I am trying to make a 3D audio player with a retro cassette-like interface. The first thing is to make audio playable smartphone-wise, even when the game is in the background or when the screen is locked. The second is to allow the game to process its logic. I have playlists that the user combines via 3D tapes, dropping them in the "play next" bin, which is then executed with colliders, etc. I also have some features with 3D audio, which requires the scene to run in the background and send audio outside (considering audio players and audio listeners for 3D audio).

Is it possible to do these things I want using Unity?


The actual answer to your question is, no you can't implement all the above features. That is, you can't implement them using Unity only.

Potentially, you can implement all the above features, both for the Android and iOS platforms. However, this requires you don't build the project within Unity. Instead, you need to: Export the project to Android Studio/Xcode. Add the additional features. Finally, create an app build.

Android and iOS development follow different workflows, and their export processes differ as well.


Activities vs. Services

Android apps mainly consist of Activities. They are the main building blocks for most apps. They have a lifecycle and manage callbacks and high-level logic. Usually, Activities feature the app UI and invoke events on user input. By design, they are active as long as they have focus and stop when users close, minimise them or switch to a different app.

On the other hand, Services perform tasks and long-running operations in the background. Users never interact with Services. If a Service is there to provide a service (pun not intended) or expose some data, there's a delegated Activity to receive that data and display it to users. In the case of audio streaming, the Service is only playing the audio, while an Activity or a widget can call functions on it to stop and resume playback.

Unity apps are Activities. Then, implementing background music playback in your app requires you to add it yourself, for Unity doesn't provide these low-level features. But, Android Studio does.

In this discussion on the Unity Forums, user diogo_gc seems to have implemented a working solution successfully. They exported their Unity project to Android Studio, implemented the discussed code, and built the app. The discussion end dates back to 2018, so it's likely not to be obsolete yet.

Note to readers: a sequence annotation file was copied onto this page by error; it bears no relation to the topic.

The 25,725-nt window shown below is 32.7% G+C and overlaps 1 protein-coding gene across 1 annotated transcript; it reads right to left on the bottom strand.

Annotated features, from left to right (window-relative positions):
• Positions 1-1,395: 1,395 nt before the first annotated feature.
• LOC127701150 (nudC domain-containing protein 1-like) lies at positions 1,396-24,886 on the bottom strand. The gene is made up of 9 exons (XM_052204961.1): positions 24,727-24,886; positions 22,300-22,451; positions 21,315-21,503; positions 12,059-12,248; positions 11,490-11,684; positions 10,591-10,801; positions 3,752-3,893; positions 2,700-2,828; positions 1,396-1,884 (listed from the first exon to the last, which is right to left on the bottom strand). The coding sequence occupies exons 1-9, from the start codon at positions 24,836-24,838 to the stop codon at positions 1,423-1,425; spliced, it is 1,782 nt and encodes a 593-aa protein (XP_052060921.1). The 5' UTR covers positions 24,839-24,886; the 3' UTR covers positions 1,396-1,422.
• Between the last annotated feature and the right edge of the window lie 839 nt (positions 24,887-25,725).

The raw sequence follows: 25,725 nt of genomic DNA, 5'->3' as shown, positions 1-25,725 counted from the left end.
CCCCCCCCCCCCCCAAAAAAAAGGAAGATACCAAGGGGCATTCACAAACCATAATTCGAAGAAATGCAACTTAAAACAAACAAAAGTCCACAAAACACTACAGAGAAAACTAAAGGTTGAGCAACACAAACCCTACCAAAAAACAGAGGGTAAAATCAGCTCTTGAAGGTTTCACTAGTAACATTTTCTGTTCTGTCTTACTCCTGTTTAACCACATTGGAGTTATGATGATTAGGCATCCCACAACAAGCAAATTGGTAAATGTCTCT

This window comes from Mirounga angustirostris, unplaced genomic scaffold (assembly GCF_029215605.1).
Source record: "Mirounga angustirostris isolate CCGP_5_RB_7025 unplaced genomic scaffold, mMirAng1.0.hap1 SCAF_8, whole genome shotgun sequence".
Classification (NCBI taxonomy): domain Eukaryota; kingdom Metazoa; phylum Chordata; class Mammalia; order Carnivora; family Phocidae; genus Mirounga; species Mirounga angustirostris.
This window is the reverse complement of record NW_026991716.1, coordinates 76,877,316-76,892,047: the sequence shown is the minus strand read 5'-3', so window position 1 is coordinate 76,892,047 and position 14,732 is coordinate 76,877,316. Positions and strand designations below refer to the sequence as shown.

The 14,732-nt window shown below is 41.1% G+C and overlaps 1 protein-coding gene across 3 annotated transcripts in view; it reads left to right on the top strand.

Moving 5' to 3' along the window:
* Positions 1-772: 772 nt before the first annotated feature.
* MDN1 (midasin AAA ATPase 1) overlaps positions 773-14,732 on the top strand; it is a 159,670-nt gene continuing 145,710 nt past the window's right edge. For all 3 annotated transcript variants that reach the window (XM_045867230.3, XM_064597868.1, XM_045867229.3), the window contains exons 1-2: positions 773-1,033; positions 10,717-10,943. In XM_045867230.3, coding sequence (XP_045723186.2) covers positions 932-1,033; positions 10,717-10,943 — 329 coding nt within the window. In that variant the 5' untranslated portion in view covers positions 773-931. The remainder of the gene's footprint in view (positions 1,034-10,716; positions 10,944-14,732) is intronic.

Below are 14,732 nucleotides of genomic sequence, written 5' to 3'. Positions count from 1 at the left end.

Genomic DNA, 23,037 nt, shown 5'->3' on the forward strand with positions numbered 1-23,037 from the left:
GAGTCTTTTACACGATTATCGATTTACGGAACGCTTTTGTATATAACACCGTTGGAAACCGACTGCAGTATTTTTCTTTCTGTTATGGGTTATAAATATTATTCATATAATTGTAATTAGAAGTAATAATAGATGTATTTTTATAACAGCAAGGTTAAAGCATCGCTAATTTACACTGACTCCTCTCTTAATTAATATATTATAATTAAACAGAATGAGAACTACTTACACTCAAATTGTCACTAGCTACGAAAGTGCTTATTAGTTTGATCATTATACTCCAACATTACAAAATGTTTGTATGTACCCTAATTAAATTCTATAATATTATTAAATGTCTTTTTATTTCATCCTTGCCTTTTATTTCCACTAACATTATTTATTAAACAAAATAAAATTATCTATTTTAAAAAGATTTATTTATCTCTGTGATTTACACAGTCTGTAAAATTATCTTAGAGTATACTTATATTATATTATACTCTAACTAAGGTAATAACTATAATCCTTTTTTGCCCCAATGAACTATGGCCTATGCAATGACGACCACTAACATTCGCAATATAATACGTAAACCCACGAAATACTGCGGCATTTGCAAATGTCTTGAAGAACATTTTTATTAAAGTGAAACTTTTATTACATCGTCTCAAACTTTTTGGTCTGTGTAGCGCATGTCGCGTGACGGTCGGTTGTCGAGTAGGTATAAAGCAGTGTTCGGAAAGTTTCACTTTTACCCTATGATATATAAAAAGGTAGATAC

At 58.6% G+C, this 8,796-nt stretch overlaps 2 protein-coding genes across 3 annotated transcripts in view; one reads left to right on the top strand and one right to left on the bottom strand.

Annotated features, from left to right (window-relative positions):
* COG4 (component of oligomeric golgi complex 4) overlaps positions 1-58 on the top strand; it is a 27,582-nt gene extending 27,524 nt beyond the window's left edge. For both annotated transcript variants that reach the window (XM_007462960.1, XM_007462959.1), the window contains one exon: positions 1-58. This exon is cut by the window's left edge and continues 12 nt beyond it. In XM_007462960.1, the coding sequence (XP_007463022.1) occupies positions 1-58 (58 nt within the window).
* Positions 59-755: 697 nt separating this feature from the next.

Exporting the Project

The Android export process is straightforward. You select Gradle as Build System, enable the Export Project checkbox, and click the Export button.

The official Unity documentation describes this process in the Exporting the Project section. Also, this Unity support article discusses the same argument in detail, including how to later migrate a project to Android Studio (thus, how to import an existing Gradle project).


An iOS app structure and architecture are quite different from Android. There might be similarities and correspondences amongst components, but in the end, they follow diverse philosophies. If you want to read more about it, you can check this article on the overview of iOS apps.

But, can it be done?

Yes, iOS devs too found a solution to work this out. Of course, there's no reason not to allow background music playback on this platform as well. However, as said above, you'll need to create a different implementation only for iOS, since the features you want to add work on a lower level than what Unity has to offer.

This whole discussion on the Unity Forums involves different proposals and further fixes to implement background audio playback. The last messages date back to 2021, which is very promising.

Exporting the Project

Anytime you build an iOS app, Unity creates an Xcode project. Then, you just need to load it within Xcode itself and build the app. Before doing so, you can also tweak some settings or even add new features. You can find more information about the structure of a Unity Xcode project in the official documentation.

Finally, the BackgroundModesOptions exposes some flags to tell iOS what the behaviour of your app is going to be when it is running in the background. It's likely not intended to be used on its own, but combined with additional programming in Unity and/or Xcode.


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